Ten years ago I was a partner in a new media startup based in London. We were well-funded, had a great idea, and built what I still believe was a great product. We burned through our funding in about a year and a half, laid off 35 people, and I was back in the US before I could really even process what happened. This particular chapter hurt pretty bad, and I'd like to be able to say I'm over it, but I'm really not. Many of us have kept in touch. Often, over a pint or two, we console ourselves with the knowledge that we were just ahead of our time. Certainly, there are some very successful brands today that are basically doing what we did. We just did it before the market was ready.
We were trendsetters, marketing to trendsetters. The "trendsetter/laggard" dichotomy gets thrown around a lot in marketing, but it's too judgmental, and suffers from a bad case of survivor bias. Sometimes, trendsetters are just the first ones off the cliff. Winners write the business best sellers, but often the losers were just as daring. Sometimes the "laggards" are blind to the future, yes - but sometimes, being a laggard is a well thought-out strategic choice.
Never forget this when you are searching for social media case studies or models to follow. Sometimes the razor thin margin between the ones you choose to learn from and the ones you discard isn't execution, or funding, or the strength of an idea. Sometimes, it's just one person, a missed phone call, or one bad roll. Or, as we liked to tell ourselves, we were just "too early."
It's taken me the better part of the past decade to realize this, but now I can say this easily, even glibly: There's no such thing as being ahead of your time. This is a romantic notion, preserved by the less introspective amongst us. We were of our time. We were marketing to potential customers of our time. And we misread that market. Badly.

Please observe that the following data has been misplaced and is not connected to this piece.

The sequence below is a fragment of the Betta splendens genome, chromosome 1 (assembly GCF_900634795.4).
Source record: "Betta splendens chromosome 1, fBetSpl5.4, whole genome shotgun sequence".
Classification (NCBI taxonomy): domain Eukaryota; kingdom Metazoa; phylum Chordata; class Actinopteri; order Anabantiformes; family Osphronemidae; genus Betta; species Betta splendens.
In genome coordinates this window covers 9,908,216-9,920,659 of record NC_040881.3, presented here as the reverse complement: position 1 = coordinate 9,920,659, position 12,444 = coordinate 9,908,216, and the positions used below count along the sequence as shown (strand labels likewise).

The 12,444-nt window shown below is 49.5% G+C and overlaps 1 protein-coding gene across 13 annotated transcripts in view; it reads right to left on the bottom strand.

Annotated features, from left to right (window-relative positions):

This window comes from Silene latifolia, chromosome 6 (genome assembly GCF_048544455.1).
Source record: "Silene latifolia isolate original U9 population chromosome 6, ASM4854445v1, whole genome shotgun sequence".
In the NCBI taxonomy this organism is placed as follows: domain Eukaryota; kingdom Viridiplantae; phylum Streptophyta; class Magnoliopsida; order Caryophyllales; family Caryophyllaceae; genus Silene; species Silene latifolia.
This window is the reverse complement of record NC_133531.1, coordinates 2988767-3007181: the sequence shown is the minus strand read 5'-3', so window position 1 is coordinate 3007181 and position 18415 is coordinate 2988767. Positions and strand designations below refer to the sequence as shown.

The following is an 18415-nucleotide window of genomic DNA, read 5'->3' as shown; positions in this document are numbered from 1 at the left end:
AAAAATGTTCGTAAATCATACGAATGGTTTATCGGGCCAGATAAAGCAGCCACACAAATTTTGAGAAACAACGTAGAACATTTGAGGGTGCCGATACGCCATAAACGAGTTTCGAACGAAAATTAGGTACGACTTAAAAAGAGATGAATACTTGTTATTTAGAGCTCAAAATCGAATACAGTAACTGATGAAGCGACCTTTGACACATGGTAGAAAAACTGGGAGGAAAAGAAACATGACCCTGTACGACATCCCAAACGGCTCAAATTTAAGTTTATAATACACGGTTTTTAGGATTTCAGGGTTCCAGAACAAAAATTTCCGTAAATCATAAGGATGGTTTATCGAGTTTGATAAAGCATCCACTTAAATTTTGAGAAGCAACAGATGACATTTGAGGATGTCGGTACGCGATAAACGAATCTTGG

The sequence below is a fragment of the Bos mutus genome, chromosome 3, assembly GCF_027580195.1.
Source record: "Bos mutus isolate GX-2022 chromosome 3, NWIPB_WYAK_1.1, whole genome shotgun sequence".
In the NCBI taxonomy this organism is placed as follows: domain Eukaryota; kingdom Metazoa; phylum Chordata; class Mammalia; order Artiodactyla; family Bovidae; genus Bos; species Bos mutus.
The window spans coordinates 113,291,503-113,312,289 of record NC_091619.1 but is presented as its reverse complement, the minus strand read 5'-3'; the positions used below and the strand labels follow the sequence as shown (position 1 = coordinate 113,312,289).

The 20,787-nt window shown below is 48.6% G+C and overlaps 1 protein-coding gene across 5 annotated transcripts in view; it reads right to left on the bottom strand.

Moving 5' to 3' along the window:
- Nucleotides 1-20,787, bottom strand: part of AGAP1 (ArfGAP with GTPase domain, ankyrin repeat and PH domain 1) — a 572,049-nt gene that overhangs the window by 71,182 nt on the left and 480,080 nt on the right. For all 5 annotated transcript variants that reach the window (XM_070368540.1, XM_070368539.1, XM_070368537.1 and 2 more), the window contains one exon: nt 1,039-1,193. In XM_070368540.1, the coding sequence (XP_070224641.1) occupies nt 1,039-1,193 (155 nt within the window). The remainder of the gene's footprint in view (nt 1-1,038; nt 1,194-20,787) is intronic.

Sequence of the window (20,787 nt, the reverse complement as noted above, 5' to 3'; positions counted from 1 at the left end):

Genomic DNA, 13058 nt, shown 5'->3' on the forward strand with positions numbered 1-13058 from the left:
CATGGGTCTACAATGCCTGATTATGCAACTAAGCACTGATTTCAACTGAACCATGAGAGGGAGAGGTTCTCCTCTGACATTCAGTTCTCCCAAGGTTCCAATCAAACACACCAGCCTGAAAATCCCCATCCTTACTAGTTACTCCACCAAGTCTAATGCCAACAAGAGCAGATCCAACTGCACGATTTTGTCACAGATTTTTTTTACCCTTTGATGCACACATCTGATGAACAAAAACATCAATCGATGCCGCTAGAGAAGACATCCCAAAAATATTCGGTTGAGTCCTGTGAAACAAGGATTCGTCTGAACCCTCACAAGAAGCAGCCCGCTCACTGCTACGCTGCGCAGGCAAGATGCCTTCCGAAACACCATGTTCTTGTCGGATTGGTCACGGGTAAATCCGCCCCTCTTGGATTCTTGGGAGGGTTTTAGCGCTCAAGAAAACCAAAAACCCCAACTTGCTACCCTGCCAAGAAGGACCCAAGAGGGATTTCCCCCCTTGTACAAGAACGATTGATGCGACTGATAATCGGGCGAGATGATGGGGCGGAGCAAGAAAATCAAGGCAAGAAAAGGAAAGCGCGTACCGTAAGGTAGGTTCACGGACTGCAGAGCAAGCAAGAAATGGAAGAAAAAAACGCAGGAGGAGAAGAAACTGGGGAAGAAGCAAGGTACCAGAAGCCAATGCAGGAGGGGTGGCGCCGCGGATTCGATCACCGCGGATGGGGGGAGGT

I mentioned earlier that the winners get to write the history books. This is true, but the losers keep a private history as well - and it is often as skewed by losing as the winners' histories are by victory. Today, many of you (if I'm reading my audience correctly) are involved in some aspect of social media - and are either making decisions about how your company should engage, or are at least attempting to influence those decisions at some level. You'll be tempted to look at case studies - anecdotes of the past - with an eye towards fitting them to a pattern in your mind. In other words, looking for evidence, not information. Be very careful of this, for it may lead to winning a battle, but ultimately losing the war.
Now is a great time to take a hard, clear look at how you expend your energies in social media. Are you "ahead of your time?" Waiting for the world to catch up? Or are you constructing scenarios to succeed under a wide variety of possible conditions?
See you in the future.